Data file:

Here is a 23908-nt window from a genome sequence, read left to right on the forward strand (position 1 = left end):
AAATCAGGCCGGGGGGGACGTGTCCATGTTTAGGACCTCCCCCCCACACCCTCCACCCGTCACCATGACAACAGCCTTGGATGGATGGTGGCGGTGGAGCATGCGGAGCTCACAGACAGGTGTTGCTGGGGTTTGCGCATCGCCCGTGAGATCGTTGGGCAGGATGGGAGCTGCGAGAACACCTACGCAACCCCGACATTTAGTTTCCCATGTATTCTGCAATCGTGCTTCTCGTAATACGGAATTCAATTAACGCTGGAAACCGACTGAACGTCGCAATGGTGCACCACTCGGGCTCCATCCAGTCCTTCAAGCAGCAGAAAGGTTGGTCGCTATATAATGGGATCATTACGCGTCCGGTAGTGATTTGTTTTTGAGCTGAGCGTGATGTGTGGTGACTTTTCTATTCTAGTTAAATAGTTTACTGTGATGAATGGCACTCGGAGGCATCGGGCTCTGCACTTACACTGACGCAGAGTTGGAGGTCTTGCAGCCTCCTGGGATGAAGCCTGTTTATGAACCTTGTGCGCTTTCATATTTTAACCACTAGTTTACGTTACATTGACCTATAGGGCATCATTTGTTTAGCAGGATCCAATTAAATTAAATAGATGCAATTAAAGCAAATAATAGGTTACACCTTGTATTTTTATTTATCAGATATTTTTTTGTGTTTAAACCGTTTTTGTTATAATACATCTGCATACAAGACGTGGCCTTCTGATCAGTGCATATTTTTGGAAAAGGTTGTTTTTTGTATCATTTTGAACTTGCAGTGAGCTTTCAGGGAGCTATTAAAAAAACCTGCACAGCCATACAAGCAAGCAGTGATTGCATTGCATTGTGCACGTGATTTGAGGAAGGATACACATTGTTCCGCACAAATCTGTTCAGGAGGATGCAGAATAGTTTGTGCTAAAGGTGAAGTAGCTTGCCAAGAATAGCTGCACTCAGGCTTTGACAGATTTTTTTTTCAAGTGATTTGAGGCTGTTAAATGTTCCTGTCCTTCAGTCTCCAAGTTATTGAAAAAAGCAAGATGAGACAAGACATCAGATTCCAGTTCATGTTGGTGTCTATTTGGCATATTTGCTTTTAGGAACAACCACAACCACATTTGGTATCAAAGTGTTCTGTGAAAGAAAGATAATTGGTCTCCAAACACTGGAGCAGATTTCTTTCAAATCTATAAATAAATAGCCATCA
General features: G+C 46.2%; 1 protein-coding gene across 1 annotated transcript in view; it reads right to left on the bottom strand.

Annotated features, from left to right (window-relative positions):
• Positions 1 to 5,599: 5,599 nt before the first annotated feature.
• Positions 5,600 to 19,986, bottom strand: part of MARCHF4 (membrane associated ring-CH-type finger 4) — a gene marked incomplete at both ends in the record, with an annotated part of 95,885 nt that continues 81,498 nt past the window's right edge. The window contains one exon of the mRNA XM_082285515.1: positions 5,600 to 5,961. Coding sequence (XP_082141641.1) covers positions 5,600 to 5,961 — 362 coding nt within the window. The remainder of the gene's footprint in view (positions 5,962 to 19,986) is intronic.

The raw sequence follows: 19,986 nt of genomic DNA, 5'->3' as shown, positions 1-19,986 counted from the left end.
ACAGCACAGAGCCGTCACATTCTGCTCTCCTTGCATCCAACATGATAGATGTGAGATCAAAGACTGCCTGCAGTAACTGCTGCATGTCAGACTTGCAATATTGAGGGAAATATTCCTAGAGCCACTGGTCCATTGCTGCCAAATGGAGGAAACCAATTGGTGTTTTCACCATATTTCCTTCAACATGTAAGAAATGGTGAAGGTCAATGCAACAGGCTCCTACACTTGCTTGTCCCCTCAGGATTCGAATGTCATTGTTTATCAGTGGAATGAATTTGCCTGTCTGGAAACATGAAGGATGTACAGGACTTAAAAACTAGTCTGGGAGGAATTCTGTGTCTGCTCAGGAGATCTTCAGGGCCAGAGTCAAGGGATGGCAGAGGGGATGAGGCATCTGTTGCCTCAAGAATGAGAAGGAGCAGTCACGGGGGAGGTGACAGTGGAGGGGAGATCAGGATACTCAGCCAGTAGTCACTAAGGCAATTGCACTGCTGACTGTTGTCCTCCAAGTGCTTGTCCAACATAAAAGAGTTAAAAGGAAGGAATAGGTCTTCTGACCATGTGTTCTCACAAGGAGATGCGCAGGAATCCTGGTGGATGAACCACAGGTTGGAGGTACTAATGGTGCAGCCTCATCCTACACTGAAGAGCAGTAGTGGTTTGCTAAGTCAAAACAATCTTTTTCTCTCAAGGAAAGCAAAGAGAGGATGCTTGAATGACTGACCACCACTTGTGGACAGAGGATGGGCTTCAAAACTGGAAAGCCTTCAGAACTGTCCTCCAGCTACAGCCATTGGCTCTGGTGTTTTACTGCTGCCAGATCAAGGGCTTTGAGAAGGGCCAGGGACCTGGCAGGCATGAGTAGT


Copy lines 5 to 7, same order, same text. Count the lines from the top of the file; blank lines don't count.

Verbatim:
• Positions 1 to 5,599: 5,599 nt before the first annotated feature.
• Positions 5,600 to 19,986, bottom strand: part of MARCHF4 (membrane associated ring-CH-type finger 4) — a gene marked incomplete at both ends in the record, with an annotated part of 95,885 nt that continues 81,498 nt past the window's right edge. The window contains one exon of the mRNA XM_082285515.1: positions 5,600 to 5,961. Coding sequence (XP_082141641.1) covers positions 5,600 to 5,961 — 362 coding nt within the window. The remainder of the gene's footprint in view (positions 5,962 to 19,986) is intronic.

The raw sequence follows: 19,986 nt of genomic DNA, 5'->3' as shown, positions 1-19,986 counted from the left end.